Archive for November, 2012


The Bumpy Road of Plot

copyright 2012 by Sherry Garland

A few months ago I decided to read all the winners of the Newbery medal (and honor medal), National Book Award and Printz Award starting with the year 2000.  After reading several novels, I noticed a definite change in the writing styles from the 1980s and 1990s. First, I would say that about 75% of the newer novels I’ve read so far do not have an “obvious” plot. They are more of a string of events, small vignettes tied together by common characters. Multiple viewpoints are more common than before. First person dominates the YA field and some of the middle grade field. Lastly, present tense is rearing its ugly head.

Many of the books I read have interesting characters and beautiful language, but I love plot. I like stories that intertwine characters and events, the kinds of books where you have to pay close attention because something that happened in chapter one will affect something later on. I want my brain to be challenged, to have to think, to put together a puzzle. Frankly, I have fallen asleep several times trying to read some of the above mentioned award winners. I find myself being lulled into a state of just reading to get through the chapter so I can stop reading. A book with plot does not put you to sleep; it makes you want to stay up all night reading.  Plot moves the story forward and creates curiosity in the reader by making him wonder what is going to happen next.

Plot is how you go about telling your story. Many reference books have been written to explain plots; some of them state that there are a limited number of plots and that no matter what you write, it will fall into one of those categories. Some of the most common plots for MG & YA are journey (quest), survival, romance, coming of age, underdog triumphs, and whodunit.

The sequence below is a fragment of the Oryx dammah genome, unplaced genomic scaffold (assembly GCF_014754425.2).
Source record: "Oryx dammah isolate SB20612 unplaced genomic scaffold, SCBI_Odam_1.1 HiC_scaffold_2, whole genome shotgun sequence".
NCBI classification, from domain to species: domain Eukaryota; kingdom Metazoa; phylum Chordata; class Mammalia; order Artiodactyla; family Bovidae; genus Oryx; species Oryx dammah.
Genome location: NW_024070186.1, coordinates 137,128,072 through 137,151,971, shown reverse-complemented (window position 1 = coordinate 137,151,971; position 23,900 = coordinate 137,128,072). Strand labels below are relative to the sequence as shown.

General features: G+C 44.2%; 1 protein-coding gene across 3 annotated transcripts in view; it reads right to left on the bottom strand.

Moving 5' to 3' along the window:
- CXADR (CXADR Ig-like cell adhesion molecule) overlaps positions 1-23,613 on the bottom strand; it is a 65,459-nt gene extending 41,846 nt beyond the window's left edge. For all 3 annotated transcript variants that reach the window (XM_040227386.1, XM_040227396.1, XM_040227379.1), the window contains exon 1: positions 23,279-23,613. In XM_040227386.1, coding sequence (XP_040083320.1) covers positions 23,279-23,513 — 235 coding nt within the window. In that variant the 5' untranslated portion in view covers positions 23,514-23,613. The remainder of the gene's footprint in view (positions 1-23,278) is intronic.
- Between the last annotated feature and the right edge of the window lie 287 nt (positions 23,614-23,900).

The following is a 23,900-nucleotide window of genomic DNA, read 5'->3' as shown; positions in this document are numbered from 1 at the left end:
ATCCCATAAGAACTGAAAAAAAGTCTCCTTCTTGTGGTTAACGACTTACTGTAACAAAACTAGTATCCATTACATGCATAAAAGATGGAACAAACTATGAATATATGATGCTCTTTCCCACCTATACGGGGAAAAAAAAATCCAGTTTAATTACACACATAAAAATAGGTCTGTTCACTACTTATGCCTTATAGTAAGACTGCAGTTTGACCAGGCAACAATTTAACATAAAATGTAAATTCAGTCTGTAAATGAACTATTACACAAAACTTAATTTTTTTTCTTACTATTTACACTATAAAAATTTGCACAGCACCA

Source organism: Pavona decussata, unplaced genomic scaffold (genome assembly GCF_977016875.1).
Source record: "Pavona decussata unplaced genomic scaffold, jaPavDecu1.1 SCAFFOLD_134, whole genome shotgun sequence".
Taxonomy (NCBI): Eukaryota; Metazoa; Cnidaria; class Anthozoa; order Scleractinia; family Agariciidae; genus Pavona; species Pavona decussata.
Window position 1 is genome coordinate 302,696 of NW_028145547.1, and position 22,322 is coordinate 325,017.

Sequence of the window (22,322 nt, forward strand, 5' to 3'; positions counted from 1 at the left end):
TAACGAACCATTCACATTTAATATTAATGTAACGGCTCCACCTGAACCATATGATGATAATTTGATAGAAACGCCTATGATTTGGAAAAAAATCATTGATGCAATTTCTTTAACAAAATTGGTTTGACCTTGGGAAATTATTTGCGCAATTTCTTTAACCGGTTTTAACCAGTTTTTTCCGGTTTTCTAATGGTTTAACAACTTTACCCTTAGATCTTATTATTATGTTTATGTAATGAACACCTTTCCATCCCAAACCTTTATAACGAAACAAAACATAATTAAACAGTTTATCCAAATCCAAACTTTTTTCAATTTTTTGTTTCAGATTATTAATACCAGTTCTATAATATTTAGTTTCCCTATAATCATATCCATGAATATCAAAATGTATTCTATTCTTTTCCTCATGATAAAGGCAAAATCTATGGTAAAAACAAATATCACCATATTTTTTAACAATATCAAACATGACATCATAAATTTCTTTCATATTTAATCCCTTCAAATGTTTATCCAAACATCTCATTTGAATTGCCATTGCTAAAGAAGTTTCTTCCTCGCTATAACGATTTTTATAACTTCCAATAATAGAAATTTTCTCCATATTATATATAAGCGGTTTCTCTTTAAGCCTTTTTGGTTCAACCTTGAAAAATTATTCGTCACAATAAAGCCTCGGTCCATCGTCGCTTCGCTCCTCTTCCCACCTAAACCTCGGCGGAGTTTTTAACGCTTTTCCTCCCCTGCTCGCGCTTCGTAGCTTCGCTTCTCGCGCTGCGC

Think of plot as a long ribbon of highway down which the reader will travel. Which is more interesting, a road that is flat and straight as far as the eye can see, or one that curves, goes around scary bends, over mountains and down valleys and crosses rivers? If you want to captivate your readers, take them on the bumpy road, give them a plot full of highs and lows, victories and defeats, surprises and suspense.

You can do this by using this simple formula: character + goal + obstacle + climax + resolution. Start by creating a believable character with both good and bad traits. Give that character a major goal (there will be smaller goals in each chapter, some won, some lost, but the major goal is always in the back of the hero’s mind), throw obstacles in the hero’s way (conflict) to prevent him from obtaining that goal too easily, have a final climax where the hero overcomes the biggest obstacle of all and has an epiphany, then calm the reader down with the final resolution. Of course, there are dozens of nuances and complications. The above is a very simplified, bare-bones formula.

Here are some reference books I found useful: Thirty-six Dramatic Situations by George Polti; 20 Master Plots by Ronald B. Tobias; and How to Write Plots That Sell by F. A. Rockwell.


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